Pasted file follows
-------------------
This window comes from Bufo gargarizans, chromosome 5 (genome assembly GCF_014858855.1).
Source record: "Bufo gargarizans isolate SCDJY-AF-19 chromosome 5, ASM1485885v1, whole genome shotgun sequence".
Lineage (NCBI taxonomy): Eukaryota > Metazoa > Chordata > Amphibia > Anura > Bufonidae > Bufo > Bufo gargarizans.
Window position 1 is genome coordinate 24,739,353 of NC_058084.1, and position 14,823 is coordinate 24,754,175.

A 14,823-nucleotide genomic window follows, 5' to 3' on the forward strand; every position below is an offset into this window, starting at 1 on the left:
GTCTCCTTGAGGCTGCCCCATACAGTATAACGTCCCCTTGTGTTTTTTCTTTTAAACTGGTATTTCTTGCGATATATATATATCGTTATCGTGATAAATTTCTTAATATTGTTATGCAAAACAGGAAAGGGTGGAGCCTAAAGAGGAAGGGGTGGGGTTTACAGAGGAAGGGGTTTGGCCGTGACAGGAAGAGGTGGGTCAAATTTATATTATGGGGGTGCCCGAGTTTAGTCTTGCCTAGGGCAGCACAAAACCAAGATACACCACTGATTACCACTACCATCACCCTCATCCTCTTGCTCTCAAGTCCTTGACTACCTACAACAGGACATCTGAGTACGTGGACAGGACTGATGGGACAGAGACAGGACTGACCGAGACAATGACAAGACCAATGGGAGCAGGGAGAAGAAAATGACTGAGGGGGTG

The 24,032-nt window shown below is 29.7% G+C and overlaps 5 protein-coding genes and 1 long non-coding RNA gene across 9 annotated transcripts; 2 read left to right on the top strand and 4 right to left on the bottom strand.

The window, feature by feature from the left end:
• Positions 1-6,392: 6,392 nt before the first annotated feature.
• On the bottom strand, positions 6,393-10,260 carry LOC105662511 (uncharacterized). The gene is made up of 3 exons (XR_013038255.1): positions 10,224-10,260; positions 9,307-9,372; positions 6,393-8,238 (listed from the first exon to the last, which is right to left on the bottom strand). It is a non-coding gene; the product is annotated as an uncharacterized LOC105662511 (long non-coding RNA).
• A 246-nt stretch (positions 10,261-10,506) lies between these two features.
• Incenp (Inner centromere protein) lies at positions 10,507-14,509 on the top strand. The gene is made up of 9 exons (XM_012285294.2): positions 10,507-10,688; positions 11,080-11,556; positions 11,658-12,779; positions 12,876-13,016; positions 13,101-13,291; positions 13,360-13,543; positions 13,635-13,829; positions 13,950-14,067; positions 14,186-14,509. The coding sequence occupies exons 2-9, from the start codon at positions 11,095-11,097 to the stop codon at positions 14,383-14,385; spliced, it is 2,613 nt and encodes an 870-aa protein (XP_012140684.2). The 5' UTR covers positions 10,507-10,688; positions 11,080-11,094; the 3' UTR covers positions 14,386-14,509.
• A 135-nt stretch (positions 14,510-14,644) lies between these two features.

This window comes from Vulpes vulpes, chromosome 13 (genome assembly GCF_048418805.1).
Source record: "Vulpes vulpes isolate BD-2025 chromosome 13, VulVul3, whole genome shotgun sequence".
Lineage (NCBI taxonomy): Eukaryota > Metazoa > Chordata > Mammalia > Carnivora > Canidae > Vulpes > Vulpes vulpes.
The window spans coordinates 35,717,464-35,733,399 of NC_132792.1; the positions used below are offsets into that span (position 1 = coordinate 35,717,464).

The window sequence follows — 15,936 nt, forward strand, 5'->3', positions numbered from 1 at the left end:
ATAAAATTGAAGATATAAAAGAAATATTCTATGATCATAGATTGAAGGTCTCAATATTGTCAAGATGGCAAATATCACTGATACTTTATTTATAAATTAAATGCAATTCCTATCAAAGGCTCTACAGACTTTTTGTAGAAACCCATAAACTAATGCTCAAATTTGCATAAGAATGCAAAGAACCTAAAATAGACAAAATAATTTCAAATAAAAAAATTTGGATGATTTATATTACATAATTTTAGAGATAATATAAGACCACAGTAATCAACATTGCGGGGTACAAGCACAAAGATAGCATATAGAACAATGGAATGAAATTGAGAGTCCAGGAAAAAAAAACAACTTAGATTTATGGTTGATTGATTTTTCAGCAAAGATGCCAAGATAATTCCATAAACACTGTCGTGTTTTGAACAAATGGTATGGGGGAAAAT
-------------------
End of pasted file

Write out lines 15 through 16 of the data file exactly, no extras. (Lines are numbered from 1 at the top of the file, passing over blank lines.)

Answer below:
Source record: "Vulpes vulpes isolate BD-2025 chromosome 13, VulVul3, whole genome shotgun sequence".
Lineage (NCBI taxonomy): Eukaryota > Metazoa > Chordata > Mammalia > Carnivora > Canidae > Vulpes > Vulpes vulpes.